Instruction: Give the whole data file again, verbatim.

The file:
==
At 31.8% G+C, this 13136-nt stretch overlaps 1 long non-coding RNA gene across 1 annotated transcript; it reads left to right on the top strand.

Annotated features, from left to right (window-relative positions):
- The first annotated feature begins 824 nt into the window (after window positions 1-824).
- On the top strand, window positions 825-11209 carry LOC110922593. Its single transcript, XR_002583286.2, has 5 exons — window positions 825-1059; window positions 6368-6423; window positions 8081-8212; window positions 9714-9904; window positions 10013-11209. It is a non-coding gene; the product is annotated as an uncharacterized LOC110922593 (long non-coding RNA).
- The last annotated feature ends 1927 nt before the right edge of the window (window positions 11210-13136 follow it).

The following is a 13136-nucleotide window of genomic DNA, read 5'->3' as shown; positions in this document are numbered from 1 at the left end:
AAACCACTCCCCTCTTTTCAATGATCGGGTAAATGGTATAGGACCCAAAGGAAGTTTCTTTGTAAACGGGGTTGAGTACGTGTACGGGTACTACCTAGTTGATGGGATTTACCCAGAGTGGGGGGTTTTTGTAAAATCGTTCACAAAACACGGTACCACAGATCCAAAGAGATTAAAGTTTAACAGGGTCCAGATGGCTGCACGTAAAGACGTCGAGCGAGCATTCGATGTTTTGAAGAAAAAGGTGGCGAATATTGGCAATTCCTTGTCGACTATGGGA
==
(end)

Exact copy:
At 31.8% G+C, this 13136-nt stretch overlaps 1 long non-coding RNA gene across 1 annotated transcript; it reads left to right on the top strand.

Annotated features, from left to right (window-relative positions):
- The first annotated feature begins 824 nt into the window (after window positions 1-824).
- On the top strand, window positions 825-11209 carry LOC110922593. Its single transcript, XR_002583286.2, has 5 exons — window positions 825-1059; window positions 6368-6423; window positions 8081-8212; window positions 9714-9904; window positions 10013-11209. It is a non-coding gene; the product is annotated as an uncharacterized LOC110922593 (long non-coding RNA).
- The last annotated feature ends 1927 nt before the right edge of the window (window positions 11210-13136 follow it).

The following is a 13136-nucleotide window of genomic DNA, read 5'->3' as shown; positions in this document are numbered from 1 at the left end:
AAACCACTCCCCTCTTTTCAATGATCGGGTAAATGGTATAGGACCCAAAGGAAGTTTCTTTGTAAACGGGGTTGAGTACGTGTACGGGTACTACCTAGTTGATGGGATTTACCCAGAGTGGGGGGTTTTTGTAAAATCGTTCACAAAACACGGTACCACAGATCCAAAGAGATTAAAGTTTAACAGGGTCCAGATGGCTGCACGTAAAGACGTCGAGCGAGCATTCGATGTTTTGAAGAAAAAGGTGGCGAATATTGGCAATTCCTTGTCGACTATGGGA